COVID-19: The Recovery will Happen in Public Space

Public-Private Partnership Increases and Diversifies Use

Dec 31, 2008
Dec 14, 2017

Hartford, Connecticut

A public-private partnership reversed a decade of neglect in Hartford's central park through successful capital projects, diverse programs and effective fundraising. With the financially strapped city assuming responsibility for basic maintenance, the partnership has raised six million dollars in public and private investment for improvements and programs that include jazz concerts, tours, and an innovative environmental education program

Project Background

Bushnell Park, in the heart of downtown Hartford, was the first park in the United States planned by a city. The 37-acre park was developed in the mid-19th century by Horace Bushnell, a contemporary of Frederick Law Olmstead. By 1980, Bushnell Park was suffering from physical dilapidation that was inhibiting healthy use.

The Bushnell Park Foundation was founded in 1981 to spearhead the park's restoration. The foundation first developed a master plan that established specific improvement projects. The group's board of directors, made up mostly of corporate leaders, decided to contract with a private consulting firm to staff the organization. It then raised $40,000 to restore each of the park's four entry-ways. Other physical improvement projects included: new lighting; renovation of a pumping station into a public art gallery; the $1.5 million restoration of the Soldier's and Sailor's Memorial Arch; installation of new walkways and benches; construction of an outdoor stage for theater, concerts and dance performances; and planting over 450 trees.


The foundation has raised funds by effectively leveraging public and private sources. Of the $6 million it has raised, about half has come from public sources, including state and city agencies. Almost $3 million of the public amount came from the Hartford Trust Fund, a restricted municipal fund (total current value: $16 million) which was established in the early 1980's with proceeds from a land sale and is overseen by the city treasurer. Private funding has come from corporate and philanthropic sources, as well as individuals who have "adopted" trees, bought merchandise, or made other contributions.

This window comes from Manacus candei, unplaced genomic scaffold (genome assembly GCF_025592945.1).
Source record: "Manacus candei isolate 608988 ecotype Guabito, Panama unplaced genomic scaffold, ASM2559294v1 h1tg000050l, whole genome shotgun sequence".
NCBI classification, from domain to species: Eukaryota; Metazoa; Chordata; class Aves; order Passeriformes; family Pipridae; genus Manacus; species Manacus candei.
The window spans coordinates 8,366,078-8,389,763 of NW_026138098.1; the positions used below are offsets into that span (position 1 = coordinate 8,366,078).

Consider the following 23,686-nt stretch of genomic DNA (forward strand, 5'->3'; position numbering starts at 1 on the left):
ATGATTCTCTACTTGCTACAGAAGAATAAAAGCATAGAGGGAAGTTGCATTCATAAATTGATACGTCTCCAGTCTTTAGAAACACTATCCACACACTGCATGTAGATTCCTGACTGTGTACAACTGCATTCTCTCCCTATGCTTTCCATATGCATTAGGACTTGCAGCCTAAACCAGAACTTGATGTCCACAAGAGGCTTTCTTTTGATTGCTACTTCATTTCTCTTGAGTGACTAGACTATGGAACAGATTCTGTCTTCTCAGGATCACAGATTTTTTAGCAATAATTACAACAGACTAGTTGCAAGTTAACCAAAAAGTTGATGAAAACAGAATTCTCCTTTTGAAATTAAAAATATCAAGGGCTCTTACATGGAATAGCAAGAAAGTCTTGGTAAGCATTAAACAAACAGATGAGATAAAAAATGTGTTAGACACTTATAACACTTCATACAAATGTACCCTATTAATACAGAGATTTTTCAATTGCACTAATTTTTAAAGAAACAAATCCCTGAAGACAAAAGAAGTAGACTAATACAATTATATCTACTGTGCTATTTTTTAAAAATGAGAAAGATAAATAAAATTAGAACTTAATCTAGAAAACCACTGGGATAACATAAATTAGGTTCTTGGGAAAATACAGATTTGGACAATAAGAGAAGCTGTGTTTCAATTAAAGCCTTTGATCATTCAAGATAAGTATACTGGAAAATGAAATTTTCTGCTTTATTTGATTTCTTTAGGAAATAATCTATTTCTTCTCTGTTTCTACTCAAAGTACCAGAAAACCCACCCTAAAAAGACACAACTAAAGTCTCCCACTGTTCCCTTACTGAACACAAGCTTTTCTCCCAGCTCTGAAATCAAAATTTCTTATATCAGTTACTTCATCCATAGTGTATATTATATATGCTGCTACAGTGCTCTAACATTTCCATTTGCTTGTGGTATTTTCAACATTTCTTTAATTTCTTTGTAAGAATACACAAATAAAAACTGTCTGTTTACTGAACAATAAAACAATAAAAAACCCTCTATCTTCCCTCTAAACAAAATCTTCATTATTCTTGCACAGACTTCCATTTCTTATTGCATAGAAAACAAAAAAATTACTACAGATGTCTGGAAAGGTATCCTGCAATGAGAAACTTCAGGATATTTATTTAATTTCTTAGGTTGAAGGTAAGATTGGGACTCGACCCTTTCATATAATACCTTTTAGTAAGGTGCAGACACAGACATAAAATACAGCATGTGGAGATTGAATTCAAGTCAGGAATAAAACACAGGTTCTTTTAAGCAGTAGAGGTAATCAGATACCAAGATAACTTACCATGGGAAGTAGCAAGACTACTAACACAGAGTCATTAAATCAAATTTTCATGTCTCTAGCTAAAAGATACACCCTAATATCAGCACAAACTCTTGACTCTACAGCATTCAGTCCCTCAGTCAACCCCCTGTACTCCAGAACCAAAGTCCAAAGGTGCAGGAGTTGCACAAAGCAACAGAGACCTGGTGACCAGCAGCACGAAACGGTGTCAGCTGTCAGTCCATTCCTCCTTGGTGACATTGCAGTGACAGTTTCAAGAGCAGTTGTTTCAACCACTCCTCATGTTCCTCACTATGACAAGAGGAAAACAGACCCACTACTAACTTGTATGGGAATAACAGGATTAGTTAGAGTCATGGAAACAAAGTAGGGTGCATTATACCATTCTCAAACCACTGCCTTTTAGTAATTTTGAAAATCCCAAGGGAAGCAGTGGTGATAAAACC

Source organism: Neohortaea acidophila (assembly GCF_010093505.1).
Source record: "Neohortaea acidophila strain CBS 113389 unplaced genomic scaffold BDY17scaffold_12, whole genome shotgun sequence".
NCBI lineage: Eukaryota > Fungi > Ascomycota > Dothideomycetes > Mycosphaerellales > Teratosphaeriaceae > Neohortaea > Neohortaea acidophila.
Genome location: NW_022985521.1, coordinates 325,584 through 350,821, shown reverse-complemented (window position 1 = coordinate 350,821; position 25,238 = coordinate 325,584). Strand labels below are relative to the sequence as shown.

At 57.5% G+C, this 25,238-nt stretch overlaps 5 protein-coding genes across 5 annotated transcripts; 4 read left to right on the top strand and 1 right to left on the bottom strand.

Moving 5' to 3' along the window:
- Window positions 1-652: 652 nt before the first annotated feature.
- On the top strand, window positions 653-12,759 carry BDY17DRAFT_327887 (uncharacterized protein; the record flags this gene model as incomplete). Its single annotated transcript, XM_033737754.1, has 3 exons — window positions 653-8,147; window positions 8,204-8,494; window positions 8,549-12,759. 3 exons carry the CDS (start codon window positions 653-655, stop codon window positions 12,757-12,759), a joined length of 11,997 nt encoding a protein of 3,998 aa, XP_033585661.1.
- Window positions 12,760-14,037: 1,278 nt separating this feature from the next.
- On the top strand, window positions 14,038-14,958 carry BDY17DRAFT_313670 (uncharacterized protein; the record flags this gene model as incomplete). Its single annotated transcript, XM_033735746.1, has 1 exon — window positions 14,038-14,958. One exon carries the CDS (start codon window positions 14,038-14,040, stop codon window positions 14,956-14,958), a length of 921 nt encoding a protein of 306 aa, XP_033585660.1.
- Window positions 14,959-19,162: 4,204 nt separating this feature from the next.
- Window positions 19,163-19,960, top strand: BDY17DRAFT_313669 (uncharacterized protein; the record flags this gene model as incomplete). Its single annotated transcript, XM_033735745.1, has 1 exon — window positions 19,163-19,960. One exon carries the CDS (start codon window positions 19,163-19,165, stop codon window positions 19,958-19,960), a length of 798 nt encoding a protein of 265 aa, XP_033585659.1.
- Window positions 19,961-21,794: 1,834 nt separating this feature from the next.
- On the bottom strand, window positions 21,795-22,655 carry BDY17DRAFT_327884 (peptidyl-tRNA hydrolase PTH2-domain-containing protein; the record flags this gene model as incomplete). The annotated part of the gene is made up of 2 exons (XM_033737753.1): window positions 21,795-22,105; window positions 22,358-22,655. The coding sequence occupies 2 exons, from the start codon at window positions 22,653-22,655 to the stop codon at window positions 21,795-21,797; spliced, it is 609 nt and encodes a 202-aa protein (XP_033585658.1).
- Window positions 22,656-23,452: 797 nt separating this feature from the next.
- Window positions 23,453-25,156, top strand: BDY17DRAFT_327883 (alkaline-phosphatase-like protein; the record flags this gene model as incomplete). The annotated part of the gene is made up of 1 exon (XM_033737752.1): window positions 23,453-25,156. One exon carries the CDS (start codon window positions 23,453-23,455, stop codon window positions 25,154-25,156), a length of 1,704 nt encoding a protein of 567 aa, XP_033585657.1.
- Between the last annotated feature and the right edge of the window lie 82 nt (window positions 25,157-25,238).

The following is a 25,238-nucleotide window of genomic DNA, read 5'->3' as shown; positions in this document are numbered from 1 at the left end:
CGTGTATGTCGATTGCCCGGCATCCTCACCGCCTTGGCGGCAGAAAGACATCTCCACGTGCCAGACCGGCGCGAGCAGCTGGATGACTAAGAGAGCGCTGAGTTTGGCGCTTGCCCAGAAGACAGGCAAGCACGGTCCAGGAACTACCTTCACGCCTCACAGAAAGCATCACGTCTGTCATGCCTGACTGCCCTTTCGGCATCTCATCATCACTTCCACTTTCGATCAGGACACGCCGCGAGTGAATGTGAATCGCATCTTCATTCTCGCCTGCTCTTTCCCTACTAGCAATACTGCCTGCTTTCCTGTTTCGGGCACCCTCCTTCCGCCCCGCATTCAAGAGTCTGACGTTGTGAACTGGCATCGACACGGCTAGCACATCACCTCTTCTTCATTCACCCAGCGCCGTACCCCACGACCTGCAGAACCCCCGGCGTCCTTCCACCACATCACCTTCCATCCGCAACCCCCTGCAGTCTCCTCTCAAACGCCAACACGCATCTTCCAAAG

Despite its private fundraising success, the foundation continues to rely on the city for basic maintenance and partial capital support. For example, the city will contribute a third of the $1.2 million cost of a Children's Play and Learning Environment and improvements to the park's carousel.


Today the park receives almost one million visitors every year, up almost 20% from a decade ago. Its restored landscape and landmark structures, as well as diverse programs and events, attract everyone from lunchtime office workers to neighborhood children and suburban visitors on the weekends.

"Park Roots" teaches Hartford's teachers how to use Bushnell Park as a classroom for math, history, science and arts. The five-year-old program is now used in 16 of the city's 32 schools and involves more than 2,000 school children in such activities as learning the history behind the restored Soldier's and Sailor's Memorial Arch, and solving the mystery of the river buried under the park. Schools pay a fee for materials and transportation to and from the park. "Park Roots" is underwritten by United Technologies.

The foundation realized early on that capital projects alone were not enough to increase and sustain park use. The group, whose board now reflects greater community representation and diversity, began sponsoring jazz concerts and art shows in the pump house. They also created diverse programs, including free walking tours led by volunteer docents, events, and festivals.

Lessons Learned

In bringing lights to the park, the foundation recognized the need to go beyond planning and fundraising into project management. The city initially wanted high-intensity lights, but the foundation convinced them that softer lights with historic lamps was more in keeping with the park's character. To ensure success, the foundation became project manager, and oversaw its implementation. In the same vein, the foundation used proceeds from "Adopt a Tree" programs to hire a private arborist to supplement city park maintenance.

The foundation's success mirrors that of the Central Park Conservancy, on which it modeled itself in part. The park's deterioration had created a sense of urgency that enabled the foundation to develop a vision of what the park had been and could become again. Foundation staff cite four key success variables:

  • A comprehensive but feasible master plan enabled the foundation to restore the park incrementally, carving out manageable projects and demonstrating credibility and positive change;
  • A strong, effective, and increasingly diverse board helped to mobilize support and bring resources to the park;
  • Physical restoration became a vehicle for effective programming and events;
  • The foundation broadened the role of the park from simply a downtown park serving lunchtime crowds, into a metropolitan resource with diverse and high quality programs.

Contact: Sanford Parisky, Managing Director, Bushnell Park Foundation, 203-232-8321

(Spring 1997)

Related Articles & Resources
COVID-19: The Recovery will Happen in Public Space